Census: U.S. inequality grows, including in New Hampshire

  • FILE-In this Tuesday, Jan. 27, 2015 file photo, Terry, cleans out his tent at a large homeless encampment, near downtown St. Louis. The gap between the haves and have-nots in the United States grew last year. Income inequality in the United States expanded from 2017 to 2018, with several heartland states among the leaders of the increase, even though several wealthy coastal states still had the most inequality overall, according to figures released Thursday, Sept. 26, 2019, by the U.S. Census Bureau. (AP Photo/Jeff Roberson) Jeff Roberson

Associated Press
Published: 9/26/2019 2:44:25 PM

The gap between the haves and have-nots in the United States grew last year to its highest level in more than 50 years of tracking income inequality, according to U.S. Census Bureau figures released Thursday.

Income inequality in the United States expanded from 2017 to 2018, with New Hampshire among the states with the largest increases.

The news comes as no surprise to New Hampshire economists, who pointed to a wage decline among the state’s lowest-paid workers despite years of economic growth and record employment in the state.

“In straightforward terms, those individuals in the state making the median wage or less actually have less purchasing power than … before the Great Recession,” according to a recent report from the New Hampshire Fiscal Policy Institute. “Individuals consistently making less than the median wage of $20.95 per hour in 2018 have experienced what feels like a pay cut compared to the past.”

The report found that the largest gains in pay rates came to those who were making the most in the first place.

Due to similar trends, the nation’s Gini Index, which measures income inequality, has been rising steadily over the past five decades.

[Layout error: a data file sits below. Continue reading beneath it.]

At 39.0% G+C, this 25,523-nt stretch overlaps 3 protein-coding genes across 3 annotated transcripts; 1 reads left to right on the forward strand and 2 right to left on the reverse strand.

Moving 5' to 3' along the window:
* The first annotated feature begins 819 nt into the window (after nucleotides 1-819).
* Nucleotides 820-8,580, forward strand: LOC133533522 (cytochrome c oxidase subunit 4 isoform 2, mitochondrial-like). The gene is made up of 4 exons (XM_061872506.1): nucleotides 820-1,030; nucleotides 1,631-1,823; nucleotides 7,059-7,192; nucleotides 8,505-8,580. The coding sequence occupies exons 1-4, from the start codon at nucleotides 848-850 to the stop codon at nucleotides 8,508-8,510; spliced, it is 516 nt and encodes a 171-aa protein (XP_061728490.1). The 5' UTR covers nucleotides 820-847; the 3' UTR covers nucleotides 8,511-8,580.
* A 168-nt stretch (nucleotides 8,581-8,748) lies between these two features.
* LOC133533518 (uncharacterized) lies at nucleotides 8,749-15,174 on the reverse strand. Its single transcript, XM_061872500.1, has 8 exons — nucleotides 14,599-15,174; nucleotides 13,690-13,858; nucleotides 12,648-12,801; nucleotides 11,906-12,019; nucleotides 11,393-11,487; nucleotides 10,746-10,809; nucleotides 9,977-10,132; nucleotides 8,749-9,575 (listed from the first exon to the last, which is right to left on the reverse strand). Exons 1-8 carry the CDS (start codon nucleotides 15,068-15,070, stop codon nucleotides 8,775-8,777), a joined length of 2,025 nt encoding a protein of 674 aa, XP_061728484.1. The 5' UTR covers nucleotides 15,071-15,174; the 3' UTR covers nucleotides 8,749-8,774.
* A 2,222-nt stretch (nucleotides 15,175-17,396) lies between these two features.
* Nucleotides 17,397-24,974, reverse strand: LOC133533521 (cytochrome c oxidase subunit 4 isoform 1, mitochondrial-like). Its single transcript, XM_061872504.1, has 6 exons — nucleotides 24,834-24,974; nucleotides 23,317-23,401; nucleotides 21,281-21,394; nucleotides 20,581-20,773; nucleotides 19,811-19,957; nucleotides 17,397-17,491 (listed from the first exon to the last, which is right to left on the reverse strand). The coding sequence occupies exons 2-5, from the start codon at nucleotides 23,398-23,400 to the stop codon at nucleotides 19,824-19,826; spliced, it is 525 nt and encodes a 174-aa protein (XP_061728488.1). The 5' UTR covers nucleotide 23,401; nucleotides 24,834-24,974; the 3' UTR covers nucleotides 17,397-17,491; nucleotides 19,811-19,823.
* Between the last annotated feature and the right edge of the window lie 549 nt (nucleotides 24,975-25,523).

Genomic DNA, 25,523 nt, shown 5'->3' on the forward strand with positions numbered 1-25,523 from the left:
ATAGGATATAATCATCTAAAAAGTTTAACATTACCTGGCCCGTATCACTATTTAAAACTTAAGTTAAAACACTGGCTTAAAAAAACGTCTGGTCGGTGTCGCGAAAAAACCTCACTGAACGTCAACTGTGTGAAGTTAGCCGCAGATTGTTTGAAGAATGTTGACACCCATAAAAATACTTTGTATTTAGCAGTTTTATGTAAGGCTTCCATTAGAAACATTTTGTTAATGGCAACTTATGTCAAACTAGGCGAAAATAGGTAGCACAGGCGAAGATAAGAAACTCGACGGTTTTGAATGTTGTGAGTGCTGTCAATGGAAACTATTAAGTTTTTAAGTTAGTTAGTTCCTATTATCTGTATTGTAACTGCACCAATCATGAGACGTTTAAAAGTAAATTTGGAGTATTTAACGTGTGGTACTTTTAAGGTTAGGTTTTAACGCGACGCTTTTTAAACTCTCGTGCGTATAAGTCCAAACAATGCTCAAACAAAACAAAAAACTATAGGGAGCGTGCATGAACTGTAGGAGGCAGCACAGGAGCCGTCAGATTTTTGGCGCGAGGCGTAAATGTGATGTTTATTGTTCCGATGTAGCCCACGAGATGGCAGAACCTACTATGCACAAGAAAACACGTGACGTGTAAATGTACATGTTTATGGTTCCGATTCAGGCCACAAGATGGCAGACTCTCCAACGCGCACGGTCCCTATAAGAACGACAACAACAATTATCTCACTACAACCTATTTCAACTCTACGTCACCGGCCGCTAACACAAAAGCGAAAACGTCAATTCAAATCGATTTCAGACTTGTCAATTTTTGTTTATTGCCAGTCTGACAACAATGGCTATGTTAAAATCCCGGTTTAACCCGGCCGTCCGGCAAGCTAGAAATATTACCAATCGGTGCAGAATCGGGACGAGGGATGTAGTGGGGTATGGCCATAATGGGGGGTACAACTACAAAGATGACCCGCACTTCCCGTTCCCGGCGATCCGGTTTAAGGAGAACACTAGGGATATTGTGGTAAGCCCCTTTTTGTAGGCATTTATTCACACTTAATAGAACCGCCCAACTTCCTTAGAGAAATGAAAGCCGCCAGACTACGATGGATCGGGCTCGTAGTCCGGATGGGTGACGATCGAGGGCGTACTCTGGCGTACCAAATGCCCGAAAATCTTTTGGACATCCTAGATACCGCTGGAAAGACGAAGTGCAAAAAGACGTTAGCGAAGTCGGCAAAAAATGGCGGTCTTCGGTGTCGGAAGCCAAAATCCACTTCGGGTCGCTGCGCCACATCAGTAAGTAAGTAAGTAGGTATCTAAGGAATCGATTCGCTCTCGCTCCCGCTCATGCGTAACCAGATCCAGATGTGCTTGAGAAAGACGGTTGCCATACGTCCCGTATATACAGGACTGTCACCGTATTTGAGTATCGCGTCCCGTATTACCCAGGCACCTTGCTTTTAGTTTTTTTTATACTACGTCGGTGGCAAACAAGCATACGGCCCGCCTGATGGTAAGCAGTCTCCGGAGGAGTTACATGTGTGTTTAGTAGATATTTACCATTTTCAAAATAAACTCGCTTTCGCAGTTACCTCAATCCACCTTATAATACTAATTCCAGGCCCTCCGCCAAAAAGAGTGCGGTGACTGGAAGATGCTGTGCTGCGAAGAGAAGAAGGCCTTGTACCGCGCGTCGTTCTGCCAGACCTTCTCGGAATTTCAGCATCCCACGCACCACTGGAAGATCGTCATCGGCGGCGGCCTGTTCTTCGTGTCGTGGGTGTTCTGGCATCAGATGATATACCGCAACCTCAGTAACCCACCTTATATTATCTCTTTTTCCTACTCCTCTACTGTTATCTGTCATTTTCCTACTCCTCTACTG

The Gini Index grew from 0.482 in 2017 to 0.485 last year, according to the bureau’s one-year American Community Survey data. The Gini Index is on a scale of 0 to 1; a score of “0” indicates perfect equality, while a score of 1 indicates perfect inequality, where one household has all the income.

The inequality expansion last year took place at the same time median household income nationwide increased to almost $62,000, the highest ever measured by the American Community Survey. 

A big factor has to do with two large population groups on either end of the economic spectrum: On one side, are baby boomers at the peak of their earnings, and on the other side are millennials and Gen Zers, who are in the early stages of their work life and have lower salaries, according to Sean Snaith, an economist at the University of Central Florida..

The areas with the most income inequality last year were coastal regions with large amounts of wealth — the District of Columbia, New York and Connecticut — as well as areas with great poverty: Puerto Rico and Louisiana.

Three of the states with the biggest gains in inequality from 2017 to 2018 were places with large pockets of wealth: California, Texas and Virginia. But the other six states were primarily in the heartland: Alabama, Arkansas, Kansas, Nebraska, New Hampshire and New Mexico.

While some states have raised the minimum wage, other states such as New Hampshire and Kansas haven’t. At the same time, the sustained economic growth from the recession a decade ago has enriched people who own stocks, property and other assets, and have sources of income other than wages, said Donna Ginther, an economist at the University of Kansas.

“We’ve had a period of sustained economic growth, and there are winners and losers. The winners tend to be at the top,” Ginther said. “Even though we are at full employment, wages really haven’t gone up much in the recovery.”




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